There's a good chance Raptors forward Donyell Marshall will move after the season is over.
To a bigger house.
With a new Bentley in the garage, and a Benz or three.
There also is a good chance he'll become the subject of increasing trade rumours as the season unfolds -- but not because he wants out of Toronto.
Marshall, 31, is heading into the final year of a contract that will pay him $4.5 US million this season. Given the solid numbers he put up last year, and the fact he is still only 31, the Reading, Pa., native no doubt will be asking for considerably more than that once his deal expires.
But the laid-back Marshall insisted yesterday greed will not be the motivating factor in his desire for a career year this season. In fact, the former Connecticut star said he wouldn't mind it a bit if he sacrificed some numbers in order for the Raptors to win more games than last season (33).
Marshall believes that playing on a winning team is just as important as good individual numbers for a player heading into free agency.
Last year, in 66 games, Marshall averaged 16.2 points, 10.7 rebounds and 39.1 minutes, leading the team in rebounding, blocks and three-pointers, and was the only player in the NBA to rank in the top 25 in boards, blocks and three-point field goal percentage.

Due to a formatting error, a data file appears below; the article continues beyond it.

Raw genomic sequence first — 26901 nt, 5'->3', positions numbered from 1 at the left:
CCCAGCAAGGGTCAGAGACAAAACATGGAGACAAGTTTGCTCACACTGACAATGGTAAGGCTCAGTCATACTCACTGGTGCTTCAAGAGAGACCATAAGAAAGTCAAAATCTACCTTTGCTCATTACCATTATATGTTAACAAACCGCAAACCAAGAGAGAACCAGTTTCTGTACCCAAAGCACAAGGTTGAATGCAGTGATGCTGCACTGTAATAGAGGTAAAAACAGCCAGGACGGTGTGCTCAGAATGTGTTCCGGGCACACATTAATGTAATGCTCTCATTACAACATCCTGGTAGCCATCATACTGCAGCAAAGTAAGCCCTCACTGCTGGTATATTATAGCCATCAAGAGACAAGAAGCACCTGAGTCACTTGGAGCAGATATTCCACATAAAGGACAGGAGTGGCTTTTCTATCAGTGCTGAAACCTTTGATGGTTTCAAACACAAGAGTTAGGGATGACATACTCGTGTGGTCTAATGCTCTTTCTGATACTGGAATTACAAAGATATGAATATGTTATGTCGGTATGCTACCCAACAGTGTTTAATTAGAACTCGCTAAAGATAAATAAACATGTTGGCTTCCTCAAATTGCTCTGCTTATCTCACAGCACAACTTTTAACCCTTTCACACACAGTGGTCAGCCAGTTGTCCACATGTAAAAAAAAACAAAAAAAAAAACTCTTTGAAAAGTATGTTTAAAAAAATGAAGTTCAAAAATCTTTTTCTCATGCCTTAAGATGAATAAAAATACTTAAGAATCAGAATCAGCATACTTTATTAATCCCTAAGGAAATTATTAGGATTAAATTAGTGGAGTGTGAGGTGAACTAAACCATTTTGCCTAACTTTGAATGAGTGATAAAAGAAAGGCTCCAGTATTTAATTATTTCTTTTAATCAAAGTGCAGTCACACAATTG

"But you know what? People can sit back and say, 'anybody can do that on a losing team,'" Marshall said, following a long team practice yesterday at the Air Canada Centre. "That's what helped me out in Utah. I put up good numbers on a winning team. We went to the playoffs and won 50 games.
"If we can get to the playoffs this season, even if my numbers are off a little bit, I think it's going to help me out more than anything else (negotiating a new contract)," he said.
There are two iron-clad truths in the NBA when a star player is in the final year of his contract.
One, he is going to be asked about it a lot by the media during the season. And two, he will be the subject of trade rumours, particularly if the team is struggling.
But Marshall is prepared for both scenarios, even the chance of being traded.
"Teams want cap space and things like that and teams (heading to the playoffs) are out there looking for a big man who can shoot so I know there's always the possibility," he said. "If it happens, it happens. If it doesn't, I'm going to come out and play hard everyday."
Marshall said he would prefer to remain in Toronto for the entire season and is excited about the uptempo style of play coach Sam Mitchell is implementing.
"I think it's going to help me out a lot because I'll be playing (power forward), and the other big men are going to have to chase me," Marshall said. "We also have set plays as well, so it's going to be good. It's going to benefit me ... I'll be able to offensive rebound more."